recordation of additional information.
FIG. 14 is a flow chart of an
exemplary process (main routine) for controlling an exemplary implementation of
the invention. The current animal address is read from the interface unit shown
in FIG. 9 (1400) and a call is made to the check zone status routine (1410)
shown in FIG. 15. When that process returns, a call is made to a stimulation
check status routine (1420) shown in FIG. 16. When that subroutine returns, a
call is made to a stimulation to be applied routine (1430) shown in FIG. 17.
When that subroutine returns, a call is made to the entered diet, medication or
weight transaction routine (1440) as described more in conjunction with FIG. 18.
The process then repeats in an ongoing fashion so that the main routine
is continuously running during operation of the system.
FIG. 15 is a
flow chart of a check zone status routine shown in FIG. 14. It is essentially a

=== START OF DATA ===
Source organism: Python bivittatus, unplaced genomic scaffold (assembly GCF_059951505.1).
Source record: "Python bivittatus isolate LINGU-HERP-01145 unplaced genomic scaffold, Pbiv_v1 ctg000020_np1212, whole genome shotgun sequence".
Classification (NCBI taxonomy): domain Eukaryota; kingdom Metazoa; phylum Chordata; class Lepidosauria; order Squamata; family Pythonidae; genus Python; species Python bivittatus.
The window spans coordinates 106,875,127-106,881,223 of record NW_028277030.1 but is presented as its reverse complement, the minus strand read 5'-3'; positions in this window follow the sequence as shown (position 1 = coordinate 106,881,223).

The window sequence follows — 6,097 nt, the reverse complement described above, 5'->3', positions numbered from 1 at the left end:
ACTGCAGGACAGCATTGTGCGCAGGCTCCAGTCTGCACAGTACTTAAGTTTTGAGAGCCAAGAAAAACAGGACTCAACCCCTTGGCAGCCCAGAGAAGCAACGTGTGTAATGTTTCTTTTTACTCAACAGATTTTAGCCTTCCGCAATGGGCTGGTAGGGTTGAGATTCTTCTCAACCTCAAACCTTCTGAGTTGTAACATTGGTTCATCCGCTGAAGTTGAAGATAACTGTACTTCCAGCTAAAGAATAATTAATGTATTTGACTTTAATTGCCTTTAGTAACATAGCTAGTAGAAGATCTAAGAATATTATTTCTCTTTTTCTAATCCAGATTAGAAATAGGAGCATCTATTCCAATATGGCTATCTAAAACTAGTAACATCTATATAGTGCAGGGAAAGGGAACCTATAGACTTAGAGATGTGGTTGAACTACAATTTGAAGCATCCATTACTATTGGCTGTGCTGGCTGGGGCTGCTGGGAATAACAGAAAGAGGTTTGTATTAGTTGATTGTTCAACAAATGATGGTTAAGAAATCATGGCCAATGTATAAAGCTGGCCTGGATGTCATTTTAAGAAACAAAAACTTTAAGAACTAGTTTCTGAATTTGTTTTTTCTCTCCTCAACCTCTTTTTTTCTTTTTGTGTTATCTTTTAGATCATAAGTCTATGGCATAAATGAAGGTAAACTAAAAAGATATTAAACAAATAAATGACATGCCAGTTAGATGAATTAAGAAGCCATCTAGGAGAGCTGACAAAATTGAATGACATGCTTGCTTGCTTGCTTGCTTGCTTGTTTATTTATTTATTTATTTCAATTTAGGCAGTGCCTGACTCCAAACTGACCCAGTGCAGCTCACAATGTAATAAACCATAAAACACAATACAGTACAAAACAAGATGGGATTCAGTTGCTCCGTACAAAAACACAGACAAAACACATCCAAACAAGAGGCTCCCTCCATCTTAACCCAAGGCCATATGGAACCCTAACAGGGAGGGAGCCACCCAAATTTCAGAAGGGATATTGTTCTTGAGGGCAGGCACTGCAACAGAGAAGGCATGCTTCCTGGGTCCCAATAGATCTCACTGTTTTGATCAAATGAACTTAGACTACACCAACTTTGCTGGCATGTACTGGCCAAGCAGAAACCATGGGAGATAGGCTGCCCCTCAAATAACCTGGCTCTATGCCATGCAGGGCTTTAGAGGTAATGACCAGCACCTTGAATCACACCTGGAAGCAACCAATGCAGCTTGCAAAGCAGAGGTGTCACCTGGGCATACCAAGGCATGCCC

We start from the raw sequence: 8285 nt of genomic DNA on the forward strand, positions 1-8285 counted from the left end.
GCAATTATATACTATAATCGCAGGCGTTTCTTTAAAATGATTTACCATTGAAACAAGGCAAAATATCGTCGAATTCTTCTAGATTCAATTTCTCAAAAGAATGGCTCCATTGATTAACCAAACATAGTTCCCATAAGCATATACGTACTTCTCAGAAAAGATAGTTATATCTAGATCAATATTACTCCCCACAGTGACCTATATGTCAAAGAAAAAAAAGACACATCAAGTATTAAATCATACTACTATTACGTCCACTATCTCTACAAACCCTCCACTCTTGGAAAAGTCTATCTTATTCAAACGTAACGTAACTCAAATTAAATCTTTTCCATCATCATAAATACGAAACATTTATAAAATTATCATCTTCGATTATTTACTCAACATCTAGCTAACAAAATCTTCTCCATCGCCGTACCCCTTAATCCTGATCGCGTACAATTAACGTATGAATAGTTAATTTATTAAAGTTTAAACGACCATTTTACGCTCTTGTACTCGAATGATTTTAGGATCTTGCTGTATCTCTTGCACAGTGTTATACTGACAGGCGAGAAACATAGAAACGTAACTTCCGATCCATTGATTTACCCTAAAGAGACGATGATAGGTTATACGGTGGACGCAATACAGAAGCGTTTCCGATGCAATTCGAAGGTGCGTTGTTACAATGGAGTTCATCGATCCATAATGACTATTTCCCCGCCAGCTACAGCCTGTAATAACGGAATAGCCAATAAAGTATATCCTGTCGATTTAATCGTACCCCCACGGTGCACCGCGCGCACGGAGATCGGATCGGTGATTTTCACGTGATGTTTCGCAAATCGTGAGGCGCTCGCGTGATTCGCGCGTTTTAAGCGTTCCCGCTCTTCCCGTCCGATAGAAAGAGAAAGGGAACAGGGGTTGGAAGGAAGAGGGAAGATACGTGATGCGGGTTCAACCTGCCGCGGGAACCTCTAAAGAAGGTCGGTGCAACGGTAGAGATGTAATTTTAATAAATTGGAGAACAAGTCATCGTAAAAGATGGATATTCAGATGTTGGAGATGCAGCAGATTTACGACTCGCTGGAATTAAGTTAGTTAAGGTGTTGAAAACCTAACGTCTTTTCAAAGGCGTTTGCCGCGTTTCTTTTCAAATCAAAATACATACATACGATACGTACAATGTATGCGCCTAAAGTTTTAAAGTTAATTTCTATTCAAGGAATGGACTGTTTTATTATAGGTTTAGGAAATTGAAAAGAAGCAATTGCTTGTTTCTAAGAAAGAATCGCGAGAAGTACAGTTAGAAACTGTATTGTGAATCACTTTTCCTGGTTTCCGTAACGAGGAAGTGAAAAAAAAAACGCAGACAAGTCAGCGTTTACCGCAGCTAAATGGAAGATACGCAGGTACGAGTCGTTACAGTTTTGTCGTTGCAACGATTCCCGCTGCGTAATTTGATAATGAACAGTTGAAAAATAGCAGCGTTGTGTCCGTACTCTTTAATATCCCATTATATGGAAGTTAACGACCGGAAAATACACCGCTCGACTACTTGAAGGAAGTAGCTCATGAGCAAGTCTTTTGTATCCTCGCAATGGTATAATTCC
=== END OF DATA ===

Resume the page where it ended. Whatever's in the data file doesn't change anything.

large DO loop for considering whether or not the animal is present in a
particular zone. The loop begins at 1500 and starts with reading of animal
status entry 1510 for the zone from the current animal status data base
described as shown, for example, in FIG. 13. If the animal was not in zone N, at
the last reading (1520-Y) but is currently in zone N (1525-Y), a record enter
zone transaction entry will be made in the log (1530) and the loop will
continue. If the animal was previously in zone N (1520-N) and is currently not
in zone N (1560-Y), a record leave zone transaction is entered in the log. If
the animal was previously in zone N (1520-N) and is currently no longer is zone
N (1560-N) the loop continues. After all zones have been processed and end of
the do loop occurs (1540) and the subroutine returns.
FIG. 16 is a flow
chart of a stimulation check status routine shown in FIG. 14. FIG. 16 also
represents a DO loop. For each animal, (1600), the following steps are taken.
The prior stimulation status of the animal is read from the data base shown on
FIG. 13 (1605) and if the animal was previously not being stimulated (1610-Y)
and the animal is currently being stimulated (current status=1) a begin
stimulation transaction is entered and the animal's ABM unit is activated to
stimulate it (1630). If the animal was previously being stimulated (1610-N) and